Posted by: Larry Sims
According to the recent article at Constructech, How Much Cloud for Construction? , the cloud has created much buzz in construction these days with many in the market still looking for answers. As with any technology investment, a good rule of thumb with the cloud is to take it in small steps. When it comes to cloud computing in construction, the question isn’t so much should you take to it, but rather what is the right amount? Information technology managers in construction are struggling with the tongue-in-cheek “fully vs. partially cloudy” dilemma regarding which construction technology applications are indeed best suited for the cloud.
The debate has been generating much discussion on Constructech‘s own LinkedIn group lately, where many believe it comes down to the decision of which applications to take to the cloud, and which to leave in the standard delivery model.
“Programs that sync data in the background are a perfect fit,” says Morrow. “Data that is fetched via realtime requests may or may not present more of an issue. As a general rule, the more unique the software/data is to your specific business the more cloud resistant it might be. Start with services that every business uses. Get a comfort level, and then move to industry-specific software, (and) save any custom ‘in-house’ software for last.” Continue Reading →
Posted by: Larry Sims
From the moment the studio4llc website was launched, I realized my workstation pc and faithful Blackberry would no longer fulfill my requirements. 24/7 access, mobility options, pen and power are now the prime parameters for restructuring my operations.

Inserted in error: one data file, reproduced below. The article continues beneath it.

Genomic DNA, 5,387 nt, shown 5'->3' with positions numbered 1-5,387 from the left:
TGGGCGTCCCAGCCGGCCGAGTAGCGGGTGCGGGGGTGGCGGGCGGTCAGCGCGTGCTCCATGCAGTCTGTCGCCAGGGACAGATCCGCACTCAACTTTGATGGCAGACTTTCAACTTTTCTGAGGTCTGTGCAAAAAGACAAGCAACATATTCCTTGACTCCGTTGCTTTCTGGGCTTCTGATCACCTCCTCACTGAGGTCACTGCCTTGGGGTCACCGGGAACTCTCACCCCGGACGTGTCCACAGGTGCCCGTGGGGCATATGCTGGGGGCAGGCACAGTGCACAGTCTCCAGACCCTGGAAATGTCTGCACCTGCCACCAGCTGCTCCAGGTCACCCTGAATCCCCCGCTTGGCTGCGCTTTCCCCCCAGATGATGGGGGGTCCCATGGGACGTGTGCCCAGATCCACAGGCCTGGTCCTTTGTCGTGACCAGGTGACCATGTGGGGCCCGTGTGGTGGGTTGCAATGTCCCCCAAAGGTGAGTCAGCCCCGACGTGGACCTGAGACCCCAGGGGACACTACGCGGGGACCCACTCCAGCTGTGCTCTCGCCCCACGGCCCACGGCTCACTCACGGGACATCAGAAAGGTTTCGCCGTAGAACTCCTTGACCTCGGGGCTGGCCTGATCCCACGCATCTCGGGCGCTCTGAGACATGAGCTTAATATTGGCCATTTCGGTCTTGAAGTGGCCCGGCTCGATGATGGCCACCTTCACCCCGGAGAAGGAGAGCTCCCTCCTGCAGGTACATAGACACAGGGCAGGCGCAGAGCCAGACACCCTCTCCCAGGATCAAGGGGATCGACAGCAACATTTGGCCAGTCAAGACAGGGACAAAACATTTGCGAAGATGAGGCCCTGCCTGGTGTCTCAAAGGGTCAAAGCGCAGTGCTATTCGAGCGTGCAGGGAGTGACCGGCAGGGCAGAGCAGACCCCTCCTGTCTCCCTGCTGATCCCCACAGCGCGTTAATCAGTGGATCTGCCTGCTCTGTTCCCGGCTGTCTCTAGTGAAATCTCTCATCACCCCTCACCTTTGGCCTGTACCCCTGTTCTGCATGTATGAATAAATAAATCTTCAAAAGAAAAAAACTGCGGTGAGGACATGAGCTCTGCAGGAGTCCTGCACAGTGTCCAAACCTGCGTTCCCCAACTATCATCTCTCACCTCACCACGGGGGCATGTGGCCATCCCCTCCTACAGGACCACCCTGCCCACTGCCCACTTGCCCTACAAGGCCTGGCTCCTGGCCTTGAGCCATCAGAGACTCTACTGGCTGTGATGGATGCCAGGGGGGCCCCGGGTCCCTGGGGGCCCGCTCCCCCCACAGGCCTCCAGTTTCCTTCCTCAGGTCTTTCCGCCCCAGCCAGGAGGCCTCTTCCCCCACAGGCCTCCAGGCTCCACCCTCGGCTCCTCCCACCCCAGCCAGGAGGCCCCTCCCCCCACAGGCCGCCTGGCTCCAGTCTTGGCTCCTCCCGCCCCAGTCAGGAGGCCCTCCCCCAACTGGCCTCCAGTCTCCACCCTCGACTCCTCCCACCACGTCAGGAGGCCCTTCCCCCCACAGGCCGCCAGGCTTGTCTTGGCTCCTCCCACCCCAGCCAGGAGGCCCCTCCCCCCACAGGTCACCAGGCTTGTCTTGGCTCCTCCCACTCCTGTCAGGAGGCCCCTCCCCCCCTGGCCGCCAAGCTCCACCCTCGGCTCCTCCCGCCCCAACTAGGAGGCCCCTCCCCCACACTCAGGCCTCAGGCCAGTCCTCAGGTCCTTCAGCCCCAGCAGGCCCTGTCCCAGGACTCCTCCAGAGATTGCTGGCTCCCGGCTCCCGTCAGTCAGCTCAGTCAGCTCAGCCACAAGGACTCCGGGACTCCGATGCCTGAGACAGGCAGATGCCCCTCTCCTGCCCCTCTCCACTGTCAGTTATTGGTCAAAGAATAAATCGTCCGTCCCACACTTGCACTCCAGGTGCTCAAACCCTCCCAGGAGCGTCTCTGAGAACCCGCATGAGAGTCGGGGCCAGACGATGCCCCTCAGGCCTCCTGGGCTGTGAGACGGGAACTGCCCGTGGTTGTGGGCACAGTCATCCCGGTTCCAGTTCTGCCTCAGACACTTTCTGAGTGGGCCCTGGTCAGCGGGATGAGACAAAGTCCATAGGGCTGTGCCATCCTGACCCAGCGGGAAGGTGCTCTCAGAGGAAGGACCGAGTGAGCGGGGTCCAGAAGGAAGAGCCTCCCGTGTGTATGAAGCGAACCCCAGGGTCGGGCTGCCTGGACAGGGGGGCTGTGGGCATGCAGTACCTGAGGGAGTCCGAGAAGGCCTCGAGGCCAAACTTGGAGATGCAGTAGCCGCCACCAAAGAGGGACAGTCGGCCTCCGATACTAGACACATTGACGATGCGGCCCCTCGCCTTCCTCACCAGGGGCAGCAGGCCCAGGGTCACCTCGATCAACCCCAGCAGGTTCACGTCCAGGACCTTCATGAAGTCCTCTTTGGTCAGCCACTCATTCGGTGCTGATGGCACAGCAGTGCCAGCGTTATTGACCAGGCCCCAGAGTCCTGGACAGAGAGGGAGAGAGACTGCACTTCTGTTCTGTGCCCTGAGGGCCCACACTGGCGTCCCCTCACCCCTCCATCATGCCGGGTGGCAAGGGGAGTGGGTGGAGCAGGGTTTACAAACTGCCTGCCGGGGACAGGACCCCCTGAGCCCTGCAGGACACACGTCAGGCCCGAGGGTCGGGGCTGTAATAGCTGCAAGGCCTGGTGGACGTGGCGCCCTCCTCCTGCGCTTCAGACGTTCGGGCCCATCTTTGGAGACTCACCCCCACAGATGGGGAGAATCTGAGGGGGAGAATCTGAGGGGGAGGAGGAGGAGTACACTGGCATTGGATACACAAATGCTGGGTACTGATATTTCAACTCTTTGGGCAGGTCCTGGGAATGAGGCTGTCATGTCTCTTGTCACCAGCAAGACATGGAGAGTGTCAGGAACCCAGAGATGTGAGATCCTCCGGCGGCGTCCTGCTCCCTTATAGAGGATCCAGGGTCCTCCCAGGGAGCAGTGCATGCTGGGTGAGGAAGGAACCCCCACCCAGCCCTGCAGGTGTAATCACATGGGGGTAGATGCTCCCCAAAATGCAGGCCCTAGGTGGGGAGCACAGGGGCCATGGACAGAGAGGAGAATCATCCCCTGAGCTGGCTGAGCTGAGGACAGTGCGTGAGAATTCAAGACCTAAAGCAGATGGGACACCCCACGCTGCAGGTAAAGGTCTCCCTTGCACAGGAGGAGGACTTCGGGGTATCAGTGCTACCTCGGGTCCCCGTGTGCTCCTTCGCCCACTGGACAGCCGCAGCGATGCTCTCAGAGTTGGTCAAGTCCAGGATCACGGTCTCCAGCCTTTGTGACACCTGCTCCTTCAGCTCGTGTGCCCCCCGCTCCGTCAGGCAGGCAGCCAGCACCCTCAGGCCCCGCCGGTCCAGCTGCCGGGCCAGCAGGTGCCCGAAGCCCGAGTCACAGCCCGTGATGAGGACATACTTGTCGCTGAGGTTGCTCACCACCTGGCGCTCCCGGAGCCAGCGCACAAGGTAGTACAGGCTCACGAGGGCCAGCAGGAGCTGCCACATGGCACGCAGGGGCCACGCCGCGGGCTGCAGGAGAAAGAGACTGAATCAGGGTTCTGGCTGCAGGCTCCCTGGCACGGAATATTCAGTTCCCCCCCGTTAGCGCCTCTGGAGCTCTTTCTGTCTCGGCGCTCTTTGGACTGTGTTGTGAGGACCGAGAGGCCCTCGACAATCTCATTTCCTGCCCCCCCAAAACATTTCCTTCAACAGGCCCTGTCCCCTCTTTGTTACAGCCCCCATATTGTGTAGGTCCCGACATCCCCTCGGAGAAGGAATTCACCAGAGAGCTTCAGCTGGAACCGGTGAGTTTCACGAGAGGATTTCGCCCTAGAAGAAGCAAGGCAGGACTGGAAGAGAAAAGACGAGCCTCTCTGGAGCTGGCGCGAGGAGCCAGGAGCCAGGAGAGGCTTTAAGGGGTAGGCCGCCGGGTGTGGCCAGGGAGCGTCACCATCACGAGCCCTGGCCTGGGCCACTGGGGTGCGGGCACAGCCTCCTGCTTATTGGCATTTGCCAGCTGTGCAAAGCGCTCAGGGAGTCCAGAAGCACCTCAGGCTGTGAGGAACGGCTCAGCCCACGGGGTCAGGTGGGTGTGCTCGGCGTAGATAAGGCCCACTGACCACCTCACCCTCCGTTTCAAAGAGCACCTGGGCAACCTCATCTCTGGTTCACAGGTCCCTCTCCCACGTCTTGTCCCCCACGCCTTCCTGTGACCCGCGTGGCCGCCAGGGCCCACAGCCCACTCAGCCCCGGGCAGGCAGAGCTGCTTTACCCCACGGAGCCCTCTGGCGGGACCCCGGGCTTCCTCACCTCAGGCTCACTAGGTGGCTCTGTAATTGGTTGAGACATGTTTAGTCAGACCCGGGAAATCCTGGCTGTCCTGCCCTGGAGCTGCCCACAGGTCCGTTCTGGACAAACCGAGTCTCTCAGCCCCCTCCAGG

For mobility, there seems to be little choice than to migrate as much as I can to the cloud. My available options here were pretty much pre-established, given my long time dependence on Microsoft and the decision to trade my Blackberry for a Windows 7 phone. And this is fine, as Microsoft has no equal when it comes to enterprise operations, IMO. Not that I have anything against Apple, other than the fact they cater to the general consumer market and are highly proprietary, and I won’t even consider letting anything Google near my computers. I’ve had a Windows Live account for a number of years, so all I needed to do was install additional Microsoft software.
Windows Live Messenger 2011, Windows Live Essentials 2011, SkyDrive, Windows Live Mesh 2011
To help with the cloud migration and Windows 7 phone selection, I have been following Paul Thurrott’s Supersite for Windows. Continue Reading →